Sept. 29 (Bloomberg) -- Honeywell International Inc. won a jury’s verdict that a patent asserted by Solvay SA on technology to replace ozone-depleting chlorofluorocarbon refrigerants is invalid.
Solvay, based in Brussels, sued Morris Township, New Jersey-based Honeywell in 2006 claiming infringement. The U.S. Court of Appeals for the Federal Circuit in Washington, ruling on an earlier decision that Honeywell infringed the patent, had ordered further proceedings.
Jurors in federal court in Wilmington, Delaware, said today that the patent wasn’t valid because the invention was anticipated by another patent and by a 1994 application, according to court papers. Part of the description was obvious, the jury said.
“Honeywell is pleased that the jury found Solvay’s patent to be invalid,” Peter F. Dalpe, a Honeywell spokesman, said in an e-mailed statement. “Honeywell has always defended its rights and will continue to do so vigorously.”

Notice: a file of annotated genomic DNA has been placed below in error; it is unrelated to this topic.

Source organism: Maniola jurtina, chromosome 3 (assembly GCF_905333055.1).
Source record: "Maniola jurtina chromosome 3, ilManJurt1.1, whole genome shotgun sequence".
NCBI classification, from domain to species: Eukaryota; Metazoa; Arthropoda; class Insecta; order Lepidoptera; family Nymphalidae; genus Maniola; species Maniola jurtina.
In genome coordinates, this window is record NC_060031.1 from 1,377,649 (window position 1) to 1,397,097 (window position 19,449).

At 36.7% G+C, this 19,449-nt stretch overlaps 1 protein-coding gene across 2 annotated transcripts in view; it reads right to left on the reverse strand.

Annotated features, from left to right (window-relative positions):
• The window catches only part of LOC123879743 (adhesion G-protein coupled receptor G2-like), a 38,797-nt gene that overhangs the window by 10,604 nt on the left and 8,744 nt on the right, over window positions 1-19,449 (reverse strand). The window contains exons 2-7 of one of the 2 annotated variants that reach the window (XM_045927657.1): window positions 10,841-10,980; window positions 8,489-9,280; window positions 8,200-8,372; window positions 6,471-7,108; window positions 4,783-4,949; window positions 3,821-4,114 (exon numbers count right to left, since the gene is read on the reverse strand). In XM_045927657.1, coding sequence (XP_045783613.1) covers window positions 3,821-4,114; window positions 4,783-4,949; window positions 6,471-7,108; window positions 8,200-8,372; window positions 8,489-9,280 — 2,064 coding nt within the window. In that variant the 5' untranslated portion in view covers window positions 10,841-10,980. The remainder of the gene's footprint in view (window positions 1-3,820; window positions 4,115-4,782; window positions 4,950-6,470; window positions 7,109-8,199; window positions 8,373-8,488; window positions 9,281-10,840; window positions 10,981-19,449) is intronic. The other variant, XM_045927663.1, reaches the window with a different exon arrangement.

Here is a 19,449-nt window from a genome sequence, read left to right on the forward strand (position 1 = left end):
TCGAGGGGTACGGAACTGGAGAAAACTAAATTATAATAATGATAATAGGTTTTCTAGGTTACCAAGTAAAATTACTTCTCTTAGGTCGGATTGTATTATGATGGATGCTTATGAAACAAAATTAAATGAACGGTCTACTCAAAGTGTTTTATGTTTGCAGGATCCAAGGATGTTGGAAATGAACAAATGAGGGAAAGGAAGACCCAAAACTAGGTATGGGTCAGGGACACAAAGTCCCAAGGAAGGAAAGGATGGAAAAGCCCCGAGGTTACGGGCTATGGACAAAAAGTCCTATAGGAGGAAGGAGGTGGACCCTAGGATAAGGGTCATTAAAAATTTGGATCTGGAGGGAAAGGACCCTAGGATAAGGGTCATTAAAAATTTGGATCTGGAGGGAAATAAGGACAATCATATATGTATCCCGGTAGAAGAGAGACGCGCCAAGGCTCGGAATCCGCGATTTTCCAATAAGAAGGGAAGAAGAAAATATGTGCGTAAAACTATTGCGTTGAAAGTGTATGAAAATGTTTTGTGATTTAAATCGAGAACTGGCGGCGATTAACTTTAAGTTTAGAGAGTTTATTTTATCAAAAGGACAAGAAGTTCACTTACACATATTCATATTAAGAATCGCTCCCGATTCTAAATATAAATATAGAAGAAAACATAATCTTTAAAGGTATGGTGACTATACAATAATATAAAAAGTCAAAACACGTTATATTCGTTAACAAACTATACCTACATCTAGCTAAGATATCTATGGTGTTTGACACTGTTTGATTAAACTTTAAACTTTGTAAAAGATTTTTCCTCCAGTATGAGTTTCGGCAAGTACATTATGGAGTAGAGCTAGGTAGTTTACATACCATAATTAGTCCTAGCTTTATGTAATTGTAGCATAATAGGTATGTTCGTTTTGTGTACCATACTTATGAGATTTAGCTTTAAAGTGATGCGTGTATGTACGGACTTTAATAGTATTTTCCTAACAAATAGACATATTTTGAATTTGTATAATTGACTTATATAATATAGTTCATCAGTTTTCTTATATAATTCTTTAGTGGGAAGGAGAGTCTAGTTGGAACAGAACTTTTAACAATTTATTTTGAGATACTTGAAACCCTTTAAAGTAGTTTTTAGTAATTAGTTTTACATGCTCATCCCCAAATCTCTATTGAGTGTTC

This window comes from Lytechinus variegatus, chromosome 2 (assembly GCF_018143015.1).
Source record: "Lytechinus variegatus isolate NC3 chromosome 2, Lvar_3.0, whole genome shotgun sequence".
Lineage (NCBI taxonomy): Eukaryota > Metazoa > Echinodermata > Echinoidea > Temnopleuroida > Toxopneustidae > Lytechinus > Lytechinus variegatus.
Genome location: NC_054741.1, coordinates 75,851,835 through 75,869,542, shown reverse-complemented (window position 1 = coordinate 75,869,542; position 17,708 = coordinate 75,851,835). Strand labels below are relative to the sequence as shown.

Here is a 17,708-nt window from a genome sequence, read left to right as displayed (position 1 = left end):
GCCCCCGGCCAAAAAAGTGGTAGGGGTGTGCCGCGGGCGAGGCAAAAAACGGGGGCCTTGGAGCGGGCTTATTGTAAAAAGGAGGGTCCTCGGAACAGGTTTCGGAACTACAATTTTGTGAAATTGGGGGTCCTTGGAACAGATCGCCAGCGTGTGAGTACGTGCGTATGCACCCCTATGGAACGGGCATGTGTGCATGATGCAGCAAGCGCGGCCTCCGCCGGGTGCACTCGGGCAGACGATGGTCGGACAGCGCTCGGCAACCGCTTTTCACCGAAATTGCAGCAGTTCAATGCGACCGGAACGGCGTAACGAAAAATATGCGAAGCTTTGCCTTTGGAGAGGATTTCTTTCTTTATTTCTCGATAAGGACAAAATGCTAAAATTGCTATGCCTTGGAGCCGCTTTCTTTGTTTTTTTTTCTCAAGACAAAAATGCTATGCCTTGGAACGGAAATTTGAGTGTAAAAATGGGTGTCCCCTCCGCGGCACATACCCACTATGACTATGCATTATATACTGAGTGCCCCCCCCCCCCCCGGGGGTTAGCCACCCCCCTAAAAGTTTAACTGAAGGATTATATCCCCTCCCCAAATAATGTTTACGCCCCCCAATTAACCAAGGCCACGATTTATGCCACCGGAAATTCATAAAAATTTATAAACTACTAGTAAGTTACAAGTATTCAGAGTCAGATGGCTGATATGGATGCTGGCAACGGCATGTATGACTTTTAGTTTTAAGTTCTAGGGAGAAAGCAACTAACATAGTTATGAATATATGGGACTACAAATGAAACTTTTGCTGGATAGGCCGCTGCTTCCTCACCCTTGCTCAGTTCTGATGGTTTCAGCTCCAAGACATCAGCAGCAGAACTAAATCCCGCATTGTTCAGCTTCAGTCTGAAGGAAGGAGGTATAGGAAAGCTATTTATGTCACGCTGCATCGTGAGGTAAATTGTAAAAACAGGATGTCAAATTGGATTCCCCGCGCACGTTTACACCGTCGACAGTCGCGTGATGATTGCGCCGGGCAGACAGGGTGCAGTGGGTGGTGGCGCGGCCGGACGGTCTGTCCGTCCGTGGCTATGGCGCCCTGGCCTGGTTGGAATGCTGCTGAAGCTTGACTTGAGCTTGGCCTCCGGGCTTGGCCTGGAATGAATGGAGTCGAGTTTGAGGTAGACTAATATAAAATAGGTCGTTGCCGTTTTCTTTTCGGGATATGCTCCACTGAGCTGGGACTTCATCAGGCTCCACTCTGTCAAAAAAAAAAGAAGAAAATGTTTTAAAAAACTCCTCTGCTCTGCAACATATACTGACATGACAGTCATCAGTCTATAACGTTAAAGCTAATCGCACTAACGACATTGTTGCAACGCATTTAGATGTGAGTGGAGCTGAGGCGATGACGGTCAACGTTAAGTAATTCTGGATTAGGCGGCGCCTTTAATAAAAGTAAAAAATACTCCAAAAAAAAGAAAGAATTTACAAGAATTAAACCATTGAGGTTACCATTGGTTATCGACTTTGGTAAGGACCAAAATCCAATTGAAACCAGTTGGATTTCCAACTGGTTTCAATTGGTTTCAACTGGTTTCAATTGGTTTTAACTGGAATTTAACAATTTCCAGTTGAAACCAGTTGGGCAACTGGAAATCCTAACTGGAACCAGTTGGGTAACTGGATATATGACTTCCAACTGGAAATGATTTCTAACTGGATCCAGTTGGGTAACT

Neil Hirsch, a U.S.-based spokesman for Solvay, didn’t immediately respond an e-mail seeking comment on the ruling.
Honeywell fell 20 cents to $44.07 in New York Stock Exchange composite trading at 2:25 p.m. Solvay rose 23 cents to 71.93 euros in Brussels.
The case is Solvay SA v. Honeywell International Inc., 06CV557-SLR, U.S. District Court, District of Delaware (Wilmington).
To see the patent, click: 6,730,817.
To contact the reporter on this story: Phil Milford in Wilmington, Delaware, at email@example.com
To contact the editor responsible for this story: Michael Hytha at firstname.lastname@example.org.